The relevancy of Airplane Disasters to organizational disasters is the same. When airplanes or organizations crash, the reasons are complex. There is usually more than one thing that brings down the plane or organization!
We tend to jump to conclusions about the failures. “It is seldom the first thing we think is in fact, the problem. There is also a significant chance that the root cause is not, in fact, a single thing, and very likely not the single thing we may immediately believe to the problem often based upon biases and experiences.”
“There is only one thing more painful than learning from experience, and that is not learning from experience.”
“Learning provides the mechanism for improvement. We learn what does not work; we explore to find what may work and experiment to ascertain what will work. We work to understand those things that limit our performance, hindering us from the objectives we wish to achieve, and then work with our team members to devise potential solutions to overcome these limitations, then experiment with potential solutions, learning along the way.”
“Most organizations fail to exploit their lessons learned because their focus is on the now instead of the long term.”
“Each failure, each success provides us with an opportunity to learn. If we take and maximize that opportunity (spread throughout the organization), we become stronger as an organization. We learn more as a group about what works and what does not work. This is helpful for the product and for the project, but we must pay attention to what is going on and listen to those that have learned lessons that we have not yet learned, as well as teach lessons to those who have not learned. Student and teacher are one and the same.”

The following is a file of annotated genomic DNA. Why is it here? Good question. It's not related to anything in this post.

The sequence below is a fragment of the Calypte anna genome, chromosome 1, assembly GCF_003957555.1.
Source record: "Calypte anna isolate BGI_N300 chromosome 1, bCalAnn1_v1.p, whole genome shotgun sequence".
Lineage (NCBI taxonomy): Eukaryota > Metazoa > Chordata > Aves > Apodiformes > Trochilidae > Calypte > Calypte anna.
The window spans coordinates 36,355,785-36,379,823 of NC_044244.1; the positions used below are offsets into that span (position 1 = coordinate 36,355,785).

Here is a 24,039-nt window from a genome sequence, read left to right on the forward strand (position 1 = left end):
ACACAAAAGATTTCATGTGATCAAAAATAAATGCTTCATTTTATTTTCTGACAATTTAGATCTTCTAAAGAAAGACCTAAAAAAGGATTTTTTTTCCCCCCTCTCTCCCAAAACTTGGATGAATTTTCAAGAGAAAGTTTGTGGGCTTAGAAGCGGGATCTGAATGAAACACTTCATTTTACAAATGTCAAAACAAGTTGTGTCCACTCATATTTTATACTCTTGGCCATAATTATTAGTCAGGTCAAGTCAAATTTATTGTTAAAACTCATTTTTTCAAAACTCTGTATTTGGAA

“Good judgment comes from experience, and experience comes from bad judgment.”
“Many people may consider change as something that occurs only when something happens to cause it or when a new plan or process is enacted. However, change is always occurring even when there is no visible cause (issue or accident) or even a plan for it.”
The authors state, “…plan for an opportunity rather than react to a situation.”
“In 1948, 3M introduced a unique program that quickly became one of the signature elements of the company’s reputation for innovation. The 15% program, which continues today, allows employees to dedicate up to six hours a week to their own projects, to range beyond the responsibilities of their job, hatch their own ideas, and see what can become of them. The program is a perk that delivers benefits both to the individual and the company. Among other innovations, the company attributes the invention of Post-it Brand notes to 15% time.
“Understanding what works well or the strength of the company is like discovering gold nuggets. These are the areas that can propel the organization to truly new heights. When we see what works, we can work to move these things that work in one location for consideration to other parts of the organization.”
This book provides organizations with a step-by-step embedded learning plan tailored to their specific needs for their immediate and long-term success.
During a recent team-building event at work, I had the opportunity to share some of the book’s examples of how teams can be made stronger. The stories popped into my mind because they were relevant to the situation.
Isn’t that the litmus test of any book? Can you use what you know?
Yes! I was able to use some of my new-found knowledge and share these nuggets of relevant information with my team of co-workers!
Quantum Physics for Hippies
By Dr. Lukas Neumeier & Dr. James Douglas
A book review by Allison Constantino
Published April 2019
Are you a truth-seeker? Are you always looking at things and wondering, “Why?” then this book is for you!
Dr. Neumeier and Dr. Douglas have created a fun dialogue between Alice, the scientist nerd and Bob, the spiritual hippie that attempts to explain the possibly unexplainable – the strange theory that describes the behavior of atoms and light – quantum physics.